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How to Keep Your Funding Proposal Out of the Trash Bin

Wednesday, March 14, 2018
Grantseeker Monthly
Grant Connect
Fundraising
Young man sits on chair in middle of road, eyes closed, cleaning back, book open covering his head, papers flying around him

You see the importance of grants in your organization’s funding mix, but does the thought of writing a grant proposal make you cringe? Perhaps you’ve never written one before and you imagine it’s an overwhelming process. Or maybe you’ve written grant proposals in the past and found the process to be too time consuming.

There’s no question that completing grant applications take time – successful fundraisers are no strangers to late night proposal writing – but with the right research and preparation, as well as realistic expectations, writing a grant proposal may not be as daunting as you think.

Research and align

The first critical step in writing grant proposals is ensuring you have properly researched and qualified prospects that align with your organization’s cause. If your organization offers programs for at-risk youth, why waste your time applying for a grant from a Foundation that has indicated they only support environmental initiatives? No matter how well you write your proposal, if your cause does not align with the funder’s grant making priorities, it will be rejected immediately.

Write and personalize

Once you’ve found the best funding prospects, it’s time for writing – and there are no short cuts here! Time is required to stand out from the hundreds of other proposals received by the funder. In a survey of Grant Connect users, 80% of fundraisers reported they need a minimum of 6 hours to complete a grant application, with some taking more than 50 hours, and some taking only a day to complete the job.

Be wary of solutions that offer the promise of making fundraising easy through document generators or “experts” who suggest sending a form letter to all of your funding prospects. There is no consistency from funder to funder. Each have different requirements for their applications; some want a short letter instead of a full proposal while others may want you to call before applying, and most now ask applicants to use their online application tool (and yes, using it will likely be frustrating when it rejects your preferred font and styling, and character limits will cause you to pull your hair out). In the end, a document generator or form letter will place your proposal right in the trash bin. Personalization is necessary if you want a shot at winning that grant. 

“In our work, we have to say a lot of really hard ‘no’s’, times where it is devastating to not be able to get behind the group and their work,” says Ana Skinner, Program Manager at the Laidlaw Foundation. “Usually its an issue of limited funding, but that is no consolation. Getting applications that are generic and don’t follow the actual application questions are the easy ‘no’s’ in a sea of tough decisions. There are so many people who take the time to share their goals, aspirations and why they feel their work is a fit, and these are the applications that will get our attention.”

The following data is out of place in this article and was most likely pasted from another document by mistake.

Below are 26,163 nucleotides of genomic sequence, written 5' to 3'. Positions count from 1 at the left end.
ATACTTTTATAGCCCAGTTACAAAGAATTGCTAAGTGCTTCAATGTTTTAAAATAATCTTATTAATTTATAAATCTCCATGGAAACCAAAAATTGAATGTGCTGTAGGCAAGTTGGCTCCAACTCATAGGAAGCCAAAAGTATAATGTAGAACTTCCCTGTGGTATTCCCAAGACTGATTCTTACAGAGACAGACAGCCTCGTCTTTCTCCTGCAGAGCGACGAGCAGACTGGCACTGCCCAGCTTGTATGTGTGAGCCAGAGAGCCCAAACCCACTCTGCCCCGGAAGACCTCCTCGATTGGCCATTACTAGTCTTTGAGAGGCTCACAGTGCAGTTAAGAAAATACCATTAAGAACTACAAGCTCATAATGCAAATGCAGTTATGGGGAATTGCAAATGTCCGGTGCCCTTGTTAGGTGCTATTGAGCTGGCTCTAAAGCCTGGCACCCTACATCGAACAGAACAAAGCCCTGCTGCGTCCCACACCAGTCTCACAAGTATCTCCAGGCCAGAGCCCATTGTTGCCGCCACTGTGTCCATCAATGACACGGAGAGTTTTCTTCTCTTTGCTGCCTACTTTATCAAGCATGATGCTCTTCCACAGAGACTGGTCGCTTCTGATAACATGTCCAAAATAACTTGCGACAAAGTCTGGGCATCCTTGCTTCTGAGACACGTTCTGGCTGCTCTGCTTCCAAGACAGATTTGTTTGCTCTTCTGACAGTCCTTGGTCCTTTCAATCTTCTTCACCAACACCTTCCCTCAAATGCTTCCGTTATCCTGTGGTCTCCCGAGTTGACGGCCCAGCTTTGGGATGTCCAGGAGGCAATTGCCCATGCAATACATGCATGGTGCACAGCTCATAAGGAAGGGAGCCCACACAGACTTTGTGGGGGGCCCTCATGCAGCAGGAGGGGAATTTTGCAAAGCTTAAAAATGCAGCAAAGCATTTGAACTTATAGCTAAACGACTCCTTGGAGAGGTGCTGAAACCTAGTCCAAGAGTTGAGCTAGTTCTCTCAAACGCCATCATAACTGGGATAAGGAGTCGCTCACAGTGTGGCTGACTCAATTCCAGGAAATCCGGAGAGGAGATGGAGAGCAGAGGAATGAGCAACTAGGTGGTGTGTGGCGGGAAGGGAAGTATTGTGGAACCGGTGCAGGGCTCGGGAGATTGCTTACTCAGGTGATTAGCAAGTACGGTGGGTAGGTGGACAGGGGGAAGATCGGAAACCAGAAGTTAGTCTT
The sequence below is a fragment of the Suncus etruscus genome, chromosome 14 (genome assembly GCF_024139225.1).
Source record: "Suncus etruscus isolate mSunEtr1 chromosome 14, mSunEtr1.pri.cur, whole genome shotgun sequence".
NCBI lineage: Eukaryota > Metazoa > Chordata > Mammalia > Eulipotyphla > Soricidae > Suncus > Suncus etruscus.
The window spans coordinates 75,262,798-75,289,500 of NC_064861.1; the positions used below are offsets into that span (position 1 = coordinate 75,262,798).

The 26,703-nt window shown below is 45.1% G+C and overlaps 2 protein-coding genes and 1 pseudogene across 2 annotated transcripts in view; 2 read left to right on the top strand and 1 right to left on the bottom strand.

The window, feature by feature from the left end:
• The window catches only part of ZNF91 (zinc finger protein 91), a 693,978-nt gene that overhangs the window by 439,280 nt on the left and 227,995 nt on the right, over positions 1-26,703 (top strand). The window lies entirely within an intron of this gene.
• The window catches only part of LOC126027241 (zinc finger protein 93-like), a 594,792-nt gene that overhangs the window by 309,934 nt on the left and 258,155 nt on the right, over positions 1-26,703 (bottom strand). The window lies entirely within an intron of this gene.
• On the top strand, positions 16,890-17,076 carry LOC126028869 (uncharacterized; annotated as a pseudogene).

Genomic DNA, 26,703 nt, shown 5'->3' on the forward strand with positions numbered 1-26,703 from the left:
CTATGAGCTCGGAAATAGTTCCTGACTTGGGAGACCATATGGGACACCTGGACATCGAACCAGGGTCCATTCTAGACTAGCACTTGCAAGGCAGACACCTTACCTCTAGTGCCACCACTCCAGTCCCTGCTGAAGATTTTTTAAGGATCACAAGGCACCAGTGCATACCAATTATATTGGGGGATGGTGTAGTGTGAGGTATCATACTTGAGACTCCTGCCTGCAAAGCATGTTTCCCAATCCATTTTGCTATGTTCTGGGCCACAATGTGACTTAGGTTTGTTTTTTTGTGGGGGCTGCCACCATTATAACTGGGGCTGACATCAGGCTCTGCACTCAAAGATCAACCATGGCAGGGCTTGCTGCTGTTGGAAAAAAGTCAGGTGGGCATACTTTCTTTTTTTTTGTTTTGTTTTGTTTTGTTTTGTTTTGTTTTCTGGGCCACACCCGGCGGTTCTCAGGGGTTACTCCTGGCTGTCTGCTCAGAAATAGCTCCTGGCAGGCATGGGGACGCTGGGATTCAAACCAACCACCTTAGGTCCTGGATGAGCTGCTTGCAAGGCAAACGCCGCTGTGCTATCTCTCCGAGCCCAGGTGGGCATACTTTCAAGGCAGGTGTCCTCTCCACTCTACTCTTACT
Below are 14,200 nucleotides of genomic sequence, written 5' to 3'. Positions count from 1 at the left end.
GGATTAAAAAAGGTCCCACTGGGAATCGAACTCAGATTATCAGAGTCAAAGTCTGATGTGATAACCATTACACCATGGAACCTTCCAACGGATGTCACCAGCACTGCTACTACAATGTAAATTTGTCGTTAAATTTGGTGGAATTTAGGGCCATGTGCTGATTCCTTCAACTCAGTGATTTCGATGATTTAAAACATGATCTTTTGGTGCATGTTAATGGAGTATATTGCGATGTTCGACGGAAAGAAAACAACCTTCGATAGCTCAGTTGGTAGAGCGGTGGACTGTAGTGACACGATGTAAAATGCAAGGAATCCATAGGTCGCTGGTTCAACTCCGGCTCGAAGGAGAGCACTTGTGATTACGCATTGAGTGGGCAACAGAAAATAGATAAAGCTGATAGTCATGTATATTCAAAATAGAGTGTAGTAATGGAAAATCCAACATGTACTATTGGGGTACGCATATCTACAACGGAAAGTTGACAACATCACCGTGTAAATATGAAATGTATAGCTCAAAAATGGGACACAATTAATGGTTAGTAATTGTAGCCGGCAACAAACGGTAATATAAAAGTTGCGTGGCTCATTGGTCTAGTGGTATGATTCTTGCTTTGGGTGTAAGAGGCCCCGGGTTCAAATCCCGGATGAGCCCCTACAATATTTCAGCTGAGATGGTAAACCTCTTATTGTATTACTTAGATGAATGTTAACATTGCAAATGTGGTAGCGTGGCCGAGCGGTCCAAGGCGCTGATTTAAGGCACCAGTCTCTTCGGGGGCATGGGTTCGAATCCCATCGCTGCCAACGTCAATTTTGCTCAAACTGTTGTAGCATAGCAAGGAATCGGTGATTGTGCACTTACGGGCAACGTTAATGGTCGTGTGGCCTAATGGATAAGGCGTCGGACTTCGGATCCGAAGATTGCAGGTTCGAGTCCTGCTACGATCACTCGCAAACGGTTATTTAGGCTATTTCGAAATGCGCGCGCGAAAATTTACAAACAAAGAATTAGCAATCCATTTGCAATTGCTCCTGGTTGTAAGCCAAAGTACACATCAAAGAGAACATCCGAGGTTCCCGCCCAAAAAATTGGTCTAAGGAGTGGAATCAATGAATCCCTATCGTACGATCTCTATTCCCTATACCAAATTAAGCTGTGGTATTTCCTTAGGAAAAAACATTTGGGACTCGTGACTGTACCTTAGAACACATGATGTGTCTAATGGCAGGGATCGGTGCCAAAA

Ask the experts

Fortunately, you don’t have to go it alone! There is a wealth of resources at your fingertips including GrantSpace and The Grant Helpers Blog, as well as books on grant writing that you can purchase or borrow from your local library. We recommend Grant Writing for Dummies and Prospect Research in Canada! Tips and sample applications like the ones found on GrantSpace can be sources of inspiration to help you strengthen your ask, and can be applied in a personalized way for each funder so you can ensure you’re adhering to the application preferences they have outlined.

Apply and apply again

Finally, be prepared for rejection. Grant writing is a lengthy and ongoing process, and even the most successful fundraisers know that for every success there are 2 or 3 rejections they need to plan for. Stay positive and try to turn a rejection into a learning experience. If the decline letter does not specify the reason your application was not approved, try reaching out to the funder to see if they can offer feedback that may help you with future grant applications.

In the end, if you are convinced that grant writing is too time consuming, or perhaps no one at your organization has the necessary research or writing skills, you may want to consider hiring a professional grant writer or consultant, at least for a limited time. For an overview of the pros and cons of hiring a professional grant writer, check out Find out If You Should Hire a Professional Grant Writer.

 

    If you need help finding more prospects, take a tour of Grant Connect and request a free trial. 

 

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